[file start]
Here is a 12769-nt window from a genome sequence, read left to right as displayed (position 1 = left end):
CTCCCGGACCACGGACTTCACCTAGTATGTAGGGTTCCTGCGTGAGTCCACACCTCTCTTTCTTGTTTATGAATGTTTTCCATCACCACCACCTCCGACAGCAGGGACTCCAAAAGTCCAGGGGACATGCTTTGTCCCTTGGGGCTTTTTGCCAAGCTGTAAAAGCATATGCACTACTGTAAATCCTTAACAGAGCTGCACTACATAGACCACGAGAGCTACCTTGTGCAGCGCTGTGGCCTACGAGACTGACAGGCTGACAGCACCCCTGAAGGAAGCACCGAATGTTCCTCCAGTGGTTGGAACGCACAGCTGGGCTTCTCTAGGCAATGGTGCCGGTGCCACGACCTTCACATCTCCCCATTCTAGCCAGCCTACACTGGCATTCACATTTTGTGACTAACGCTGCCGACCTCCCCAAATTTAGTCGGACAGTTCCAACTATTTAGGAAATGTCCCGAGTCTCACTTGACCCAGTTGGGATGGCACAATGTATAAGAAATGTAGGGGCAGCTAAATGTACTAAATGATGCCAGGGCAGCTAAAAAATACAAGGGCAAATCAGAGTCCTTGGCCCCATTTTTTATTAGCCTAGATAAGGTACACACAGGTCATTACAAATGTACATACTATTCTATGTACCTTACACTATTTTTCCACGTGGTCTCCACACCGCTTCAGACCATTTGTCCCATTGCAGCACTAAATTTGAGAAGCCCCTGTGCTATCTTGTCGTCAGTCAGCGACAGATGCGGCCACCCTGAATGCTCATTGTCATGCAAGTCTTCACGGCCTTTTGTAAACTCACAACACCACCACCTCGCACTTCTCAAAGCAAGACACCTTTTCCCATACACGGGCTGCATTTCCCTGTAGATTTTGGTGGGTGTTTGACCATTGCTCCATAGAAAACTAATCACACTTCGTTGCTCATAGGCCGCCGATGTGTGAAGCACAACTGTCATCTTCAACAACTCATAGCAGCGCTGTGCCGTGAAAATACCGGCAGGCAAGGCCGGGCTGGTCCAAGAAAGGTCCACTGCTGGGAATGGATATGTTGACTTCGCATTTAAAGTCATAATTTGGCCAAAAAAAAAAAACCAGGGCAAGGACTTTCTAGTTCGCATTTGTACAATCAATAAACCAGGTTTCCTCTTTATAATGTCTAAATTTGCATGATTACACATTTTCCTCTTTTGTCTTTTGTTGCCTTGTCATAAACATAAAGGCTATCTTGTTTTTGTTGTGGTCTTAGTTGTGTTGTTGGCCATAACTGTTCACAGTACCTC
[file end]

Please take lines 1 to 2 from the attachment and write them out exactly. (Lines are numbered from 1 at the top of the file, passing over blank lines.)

Here is a 12769-nt window from a genome sequence, read left to right as displayed (position 1 = left end):
CTCCCGGACCACGGACTTCACCTAGTATGTAGGGTTCCTGCGTGAGTCCACACCTCTCTTTCTTGTTTATGAATGTTTTCCATCACCACCACCTCCGACAGCAGGGACTCCAAAAGTCCAGGGGACATGCTTTGTCCCTTGGGGCTTTTTGCCAAGCTGTAAAAGCATATGCACTACTGTAAATCCTTAACAGAGCTGCACTACATAGACCACGAGAGCTACCTTGTGCAGCGCTGTGGCCTACGAGACTGACAGGCTGACAGCACCCCTGAAGGAAGCACCGAATGTTCCTCCAGTGGTTGGAACGCACAGCTGGGCTTCTCTAGGCAATGGTGCCGGTGCCACGACCTTCACATCTCCCCATTCTAGCCAGCCTACACTGGCATTCACATTTTGTGACTAACGCTGCCGACCTCCCCAAATTTAGTCGGACAGTTCCAACTATTTAGGAAATGTCCCGAGTCTCACTTGACCCAGTTGGGATGGCACAATGTATAAGAAATGTAGGGGCAGCTAAATGTACTAAATGATGCCAGGGCAGCTAAAAAATACAAGGGCAAATCAGAGTCCTTGGCCCCATTTTTTATTAGCCTAGATAAGGTACACACAGGTCATTACAAATGTACATACTATTCTATGTACCTTACACTATTTTTCCACGTGGTCTCCACACCGCTTCAGACCATTTGTCCCATTGCAGCACTAAATTTGAGAAGCCCCTGTGCTATCTTGTCGTCAGTCAGCGACAGATGCGGCCACCCTGAATGCTCATTGTCATGCAAGTCTTCACGGCCTTTTGTAAACTCACAACACCACCACCTCGCACTTCTCAAAGCAAGACACCTTTTCCCATACACGGGCTGCATTTCCCTGTAGATTTTGGTGGGTGTTTGACCATTGCTCCATAGAAAACTAATCACACTTCGTTGCTCATAGGCCGCCGATGTGTGAAGCACAACTGTCATCTTCAACAACTCATAGCAGCGCTGTGCCGTGAAAATACCGGCAGGCAAGGCCGGGCTGGTCCAAGAAAGGTCCACTGCTGGGAATGGATATGTTGACTTCGCATTTAAAGTCATAATTTGGCCAAAAAAAAAAAACCAGGGCAAGGACTTTCTAGTTCGCATTTGTACAATCAATAAACCAGGTTTCCTCTTTATAATGTCTAAATTTGCATGATTACACATTTTCCTCTTTTGTCTTTTGTTGCCTTGTCATAAACATAAAGGCTATCTTGTTTTTGTTGTGGTCTTAGTTGTGTTGTTGGCCATAACTGTTCACAGTACCTC